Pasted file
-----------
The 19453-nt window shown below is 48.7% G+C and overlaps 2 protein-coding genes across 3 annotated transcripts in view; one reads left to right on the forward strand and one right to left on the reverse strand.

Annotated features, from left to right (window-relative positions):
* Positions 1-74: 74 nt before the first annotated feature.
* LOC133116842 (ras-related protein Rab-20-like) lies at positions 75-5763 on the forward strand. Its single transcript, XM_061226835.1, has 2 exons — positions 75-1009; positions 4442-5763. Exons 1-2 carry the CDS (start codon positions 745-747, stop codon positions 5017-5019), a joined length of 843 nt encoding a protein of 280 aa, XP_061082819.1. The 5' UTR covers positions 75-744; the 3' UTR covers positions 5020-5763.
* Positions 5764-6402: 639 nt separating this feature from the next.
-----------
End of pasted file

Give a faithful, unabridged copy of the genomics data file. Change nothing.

The 19453-nt window shown below is 48.7% G+C and overlaps 2 protein-coding genes across 3 annotated transcripts in view; one reads left to right on the forward strand and one right to left on the reverse strand.

Annotated features, from left to right (window-relative positions):
* Positions 1-74: 74 nt before the first annotated feature.
* LOC133116842 (ras-related protein Rab-20-like) lies at positions 75-5763 on the forward strand. Its single transcript, XM_061226835.1, has 2 exons — positions 75-1009; positions 4442-5763. Exons 1-2 carry the CDS (start codon positions 745-747, stop codon positions 5017-5019), a joined length of 843 nt encoding a protein of 280 aa, XP_061082819.1. The 5' UTR covers positions 75-744; the 3' UTR covers positions 5020-5763.
* Positions 5764-6402: 639 nt separating this feature from the next.